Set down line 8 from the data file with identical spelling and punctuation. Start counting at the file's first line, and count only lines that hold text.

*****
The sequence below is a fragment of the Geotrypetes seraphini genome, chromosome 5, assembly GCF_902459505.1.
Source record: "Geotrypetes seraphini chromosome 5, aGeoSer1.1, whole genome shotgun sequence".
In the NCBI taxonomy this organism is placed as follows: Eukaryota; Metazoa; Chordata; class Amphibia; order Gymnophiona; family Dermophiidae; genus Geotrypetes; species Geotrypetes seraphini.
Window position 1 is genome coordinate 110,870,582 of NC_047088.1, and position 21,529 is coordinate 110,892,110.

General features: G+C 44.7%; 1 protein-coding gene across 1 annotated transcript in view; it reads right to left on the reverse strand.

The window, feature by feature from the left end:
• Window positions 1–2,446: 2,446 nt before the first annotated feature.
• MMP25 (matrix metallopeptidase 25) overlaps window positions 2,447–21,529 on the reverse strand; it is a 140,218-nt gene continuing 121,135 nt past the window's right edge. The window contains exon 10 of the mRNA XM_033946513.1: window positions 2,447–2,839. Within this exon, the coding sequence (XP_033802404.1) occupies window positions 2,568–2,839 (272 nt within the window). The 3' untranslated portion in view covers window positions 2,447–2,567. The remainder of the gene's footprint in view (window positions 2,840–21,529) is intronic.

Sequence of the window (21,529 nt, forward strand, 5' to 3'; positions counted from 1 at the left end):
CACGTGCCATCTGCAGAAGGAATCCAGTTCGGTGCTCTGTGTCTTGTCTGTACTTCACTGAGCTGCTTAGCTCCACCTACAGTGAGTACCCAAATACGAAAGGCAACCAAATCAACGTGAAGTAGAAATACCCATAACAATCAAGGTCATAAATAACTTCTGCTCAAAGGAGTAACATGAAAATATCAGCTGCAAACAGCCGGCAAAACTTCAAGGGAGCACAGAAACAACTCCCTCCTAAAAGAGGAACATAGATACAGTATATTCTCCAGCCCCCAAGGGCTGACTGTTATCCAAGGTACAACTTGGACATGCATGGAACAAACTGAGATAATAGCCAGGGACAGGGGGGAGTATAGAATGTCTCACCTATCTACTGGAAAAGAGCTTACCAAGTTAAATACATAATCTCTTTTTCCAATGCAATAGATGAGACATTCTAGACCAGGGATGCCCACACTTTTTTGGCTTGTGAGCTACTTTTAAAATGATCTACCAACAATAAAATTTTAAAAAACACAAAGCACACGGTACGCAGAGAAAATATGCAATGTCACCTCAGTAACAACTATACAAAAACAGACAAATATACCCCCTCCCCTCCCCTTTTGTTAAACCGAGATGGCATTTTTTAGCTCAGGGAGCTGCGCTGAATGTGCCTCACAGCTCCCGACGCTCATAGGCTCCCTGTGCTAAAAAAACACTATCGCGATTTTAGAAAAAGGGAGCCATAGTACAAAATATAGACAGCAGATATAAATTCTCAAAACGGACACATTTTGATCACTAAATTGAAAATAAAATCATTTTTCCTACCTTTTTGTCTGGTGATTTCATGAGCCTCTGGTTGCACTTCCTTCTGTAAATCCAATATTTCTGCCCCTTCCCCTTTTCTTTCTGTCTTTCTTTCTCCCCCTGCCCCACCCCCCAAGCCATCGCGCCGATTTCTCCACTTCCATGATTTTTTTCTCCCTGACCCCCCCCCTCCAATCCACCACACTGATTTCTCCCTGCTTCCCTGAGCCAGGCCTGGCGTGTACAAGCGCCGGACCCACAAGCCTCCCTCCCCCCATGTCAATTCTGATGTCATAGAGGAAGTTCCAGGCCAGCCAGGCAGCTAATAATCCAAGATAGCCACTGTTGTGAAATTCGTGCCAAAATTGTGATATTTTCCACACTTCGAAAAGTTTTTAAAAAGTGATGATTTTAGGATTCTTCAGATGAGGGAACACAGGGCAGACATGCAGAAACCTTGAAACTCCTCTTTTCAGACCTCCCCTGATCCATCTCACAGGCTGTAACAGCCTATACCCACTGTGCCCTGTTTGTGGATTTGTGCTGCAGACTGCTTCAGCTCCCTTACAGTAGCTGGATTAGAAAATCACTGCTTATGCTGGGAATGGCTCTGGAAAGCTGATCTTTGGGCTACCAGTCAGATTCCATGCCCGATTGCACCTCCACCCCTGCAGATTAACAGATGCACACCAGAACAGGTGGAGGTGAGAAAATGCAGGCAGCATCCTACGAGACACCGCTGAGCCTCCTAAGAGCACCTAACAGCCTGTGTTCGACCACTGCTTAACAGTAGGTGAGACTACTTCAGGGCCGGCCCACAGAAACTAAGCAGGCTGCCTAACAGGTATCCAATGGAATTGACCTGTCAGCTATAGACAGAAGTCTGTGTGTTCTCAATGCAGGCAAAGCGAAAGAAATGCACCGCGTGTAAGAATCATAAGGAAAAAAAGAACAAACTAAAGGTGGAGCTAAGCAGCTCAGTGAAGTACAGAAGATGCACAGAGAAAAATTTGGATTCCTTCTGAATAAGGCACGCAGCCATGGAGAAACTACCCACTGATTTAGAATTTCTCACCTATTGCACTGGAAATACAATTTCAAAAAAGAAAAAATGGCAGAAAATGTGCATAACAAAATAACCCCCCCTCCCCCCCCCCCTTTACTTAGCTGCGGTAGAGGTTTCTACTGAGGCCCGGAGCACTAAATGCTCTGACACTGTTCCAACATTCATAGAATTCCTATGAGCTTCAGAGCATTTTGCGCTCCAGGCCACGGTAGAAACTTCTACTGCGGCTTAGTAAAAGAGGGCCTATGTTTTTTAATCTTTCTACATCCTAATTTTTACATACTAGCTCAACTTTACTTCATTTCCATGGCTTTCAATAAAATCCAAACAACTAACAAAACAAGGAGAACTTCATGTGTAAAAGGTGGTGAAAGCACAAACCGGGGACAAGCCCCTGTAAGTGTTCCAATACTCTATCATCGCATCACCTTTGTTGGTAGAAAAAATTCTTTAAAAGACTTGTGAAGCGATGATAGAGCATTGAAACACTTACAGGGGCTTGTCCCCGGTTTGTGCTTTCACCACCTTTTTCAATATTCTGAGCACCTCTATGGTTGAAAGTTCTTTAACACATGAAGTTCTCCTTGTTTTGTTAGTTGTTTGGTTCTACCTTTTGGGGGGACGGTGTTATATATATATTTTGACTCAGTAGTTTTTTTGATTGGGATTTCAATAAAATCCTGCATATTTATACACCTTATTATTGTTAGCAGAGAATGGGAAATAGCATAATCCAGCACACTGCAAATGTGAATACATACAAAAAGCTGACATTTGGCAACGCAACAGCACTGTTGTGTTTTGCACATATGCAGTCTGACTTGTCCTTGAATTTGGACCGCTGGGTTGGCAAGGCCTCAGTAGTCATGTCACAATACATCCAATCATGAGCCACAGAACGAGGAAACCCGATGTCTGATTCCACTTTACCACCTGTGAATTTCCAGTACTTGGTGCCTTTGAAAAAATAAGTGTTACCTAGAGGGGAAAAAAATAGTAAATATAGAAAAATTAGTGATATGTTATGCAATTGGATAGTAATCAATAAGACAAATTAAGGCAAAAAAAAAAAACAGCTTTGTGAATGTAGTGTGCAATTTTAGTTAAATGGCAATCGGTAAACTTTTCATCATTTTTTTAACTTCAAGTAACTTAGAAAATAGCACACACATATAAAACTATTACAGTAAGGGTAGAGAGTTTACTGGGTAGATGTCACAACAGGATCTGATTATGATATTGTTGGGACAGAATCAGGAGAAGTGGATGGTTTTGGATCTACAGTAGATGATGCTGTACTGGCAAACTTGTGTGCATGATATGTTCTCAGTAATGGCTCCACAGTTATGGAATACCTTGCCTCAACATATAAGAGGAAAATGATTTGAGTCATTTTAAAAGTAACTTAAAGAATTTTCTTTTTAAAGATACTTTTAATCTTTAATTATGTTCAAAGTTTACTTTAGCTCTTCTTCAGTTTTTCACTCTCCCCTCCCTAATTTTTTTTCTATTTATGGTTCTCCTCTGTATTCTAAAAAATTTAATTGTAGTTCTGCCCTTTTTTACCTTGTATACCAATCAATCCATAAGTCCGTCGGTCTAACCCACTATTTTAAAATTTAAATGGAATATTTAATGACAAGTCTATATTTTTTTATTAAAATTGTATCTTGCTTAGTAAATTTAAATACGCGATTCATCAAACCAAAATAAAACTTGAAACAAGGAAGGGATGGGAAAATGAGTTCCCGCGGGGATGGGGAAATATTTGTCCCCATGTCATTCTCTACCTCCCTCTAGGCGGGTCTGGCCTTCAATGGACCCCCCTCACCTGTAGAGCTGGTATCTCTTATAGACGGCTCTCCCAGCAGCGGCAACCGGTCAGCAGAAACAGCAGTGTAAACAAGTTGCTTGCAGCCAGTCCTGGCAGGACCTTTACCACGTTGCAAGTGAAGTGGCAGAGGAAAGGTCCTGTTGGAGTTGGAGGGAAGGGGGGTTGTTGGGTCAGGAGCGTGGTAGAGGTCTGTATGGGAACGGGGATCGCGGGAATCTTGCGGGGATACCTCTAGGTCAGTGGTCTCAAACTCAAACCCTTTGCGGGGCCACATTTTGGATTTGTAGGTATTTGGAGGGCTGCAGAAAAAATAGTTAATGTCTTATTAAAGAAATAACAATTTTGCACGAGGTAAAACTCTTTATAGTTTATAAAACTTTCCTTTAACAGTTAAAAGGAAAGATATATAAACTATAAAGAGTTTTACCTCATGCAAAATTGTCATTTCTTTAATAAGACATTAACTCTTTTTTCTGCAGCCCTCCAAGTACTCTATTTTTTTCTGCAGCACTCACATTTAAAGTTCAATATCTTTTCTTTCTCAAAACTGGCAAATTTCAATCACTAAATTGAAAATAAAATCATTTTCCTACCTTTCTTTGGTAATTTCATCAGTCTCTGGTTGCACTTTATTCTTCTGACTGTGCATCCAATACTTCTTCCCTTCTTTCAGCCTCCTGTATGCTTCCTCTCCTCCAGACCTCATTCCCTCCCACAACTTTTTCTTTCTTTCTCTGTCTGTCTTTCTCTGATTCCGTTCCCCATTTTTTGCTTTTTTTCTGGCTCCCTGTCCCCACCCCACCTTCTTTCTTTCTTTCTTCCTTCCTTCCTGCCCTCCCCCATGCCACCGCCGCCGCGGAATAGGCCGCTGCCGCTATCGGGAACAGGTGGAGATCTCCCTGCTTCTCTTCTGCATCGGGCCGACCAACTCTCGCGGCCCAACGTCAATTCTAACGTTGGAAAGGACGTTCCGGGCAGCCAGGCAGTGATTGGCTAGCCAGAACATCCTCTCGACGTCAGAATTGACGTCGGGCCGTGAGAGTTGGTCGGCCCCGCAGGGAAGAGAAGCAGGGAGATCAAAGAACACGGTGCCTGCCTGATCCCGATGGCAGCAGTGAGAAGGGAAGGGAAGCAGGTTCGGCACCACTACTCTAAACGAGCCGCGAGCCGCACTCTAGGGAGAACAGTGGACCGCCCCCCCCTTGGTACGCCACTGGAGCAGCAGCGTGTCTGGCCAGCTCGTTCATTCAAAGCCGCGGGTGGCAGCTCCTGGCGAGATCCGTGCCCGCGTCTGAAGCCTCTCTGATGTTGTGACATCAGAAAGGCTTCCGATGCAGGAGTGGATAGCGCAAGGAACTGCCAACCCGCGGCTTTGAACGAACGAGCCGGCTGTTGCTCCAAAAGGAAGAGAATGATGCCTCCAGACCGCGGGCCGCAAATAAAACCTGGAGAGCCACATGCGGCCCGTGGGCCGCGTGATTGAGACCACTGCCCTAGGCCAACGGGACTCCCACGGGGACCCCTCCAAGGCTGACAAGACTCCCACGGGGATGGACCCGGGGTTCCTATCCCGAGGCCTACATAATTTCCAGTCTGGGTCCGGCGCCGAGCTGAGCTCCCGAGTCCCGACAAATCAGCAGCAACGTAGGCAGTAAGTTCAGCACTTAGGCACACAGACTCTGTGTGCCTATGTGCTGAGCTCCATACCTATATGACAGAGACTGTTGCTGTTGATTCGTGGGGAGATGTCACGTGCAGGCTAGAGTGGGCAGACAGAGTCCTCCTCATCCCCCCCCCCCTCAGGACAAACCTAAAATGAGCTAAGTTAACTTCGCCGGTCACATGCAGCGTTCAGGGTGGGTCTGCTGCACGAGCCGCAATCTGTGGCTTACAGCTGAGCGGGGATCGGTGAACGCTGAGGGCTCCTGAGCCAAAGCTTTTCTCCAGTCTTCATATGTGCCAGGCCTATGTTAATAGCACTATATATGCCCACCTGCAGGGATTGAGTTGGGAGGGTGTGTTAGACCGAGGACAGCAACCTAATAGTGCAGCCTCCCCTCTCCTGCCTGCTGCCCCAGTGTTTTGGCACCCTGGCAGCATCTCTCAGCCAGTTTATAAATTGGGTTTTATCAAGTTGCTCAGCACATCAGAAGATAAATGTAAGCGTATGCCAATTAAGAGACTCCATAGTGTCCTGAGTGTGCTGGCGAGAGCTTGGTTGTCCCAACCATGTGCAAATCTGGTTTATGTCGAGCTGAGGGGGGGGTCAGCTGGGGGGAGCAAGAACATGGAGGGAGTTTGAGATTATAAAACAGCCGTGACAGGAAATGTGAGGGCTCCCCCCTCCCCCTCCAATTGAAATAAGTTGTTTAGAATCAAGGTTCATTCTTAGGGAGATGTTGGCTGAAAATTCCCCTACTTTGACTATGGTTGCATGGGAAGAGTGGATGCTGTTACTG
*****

• MMP25 (matrix metallopeptidase 25) overlaps window positions 2,447–21,529 on the reverse strand; it is a 140,218-nt gene continuing 121,135 nt past the window's right edge. The window contains exon 10 of the mRNA XM_033946513.1: window positions 2,447–2,839. Within this exon, the coding sequence (XP_033802404.1) occupies window positions 2,568–2,839 (272 nt within the window). The 3' untranslated portion in view covers window positions 2,447–2,567. The remainder of the gene's footprint in view (window positions 2,840–21,529) is intronic.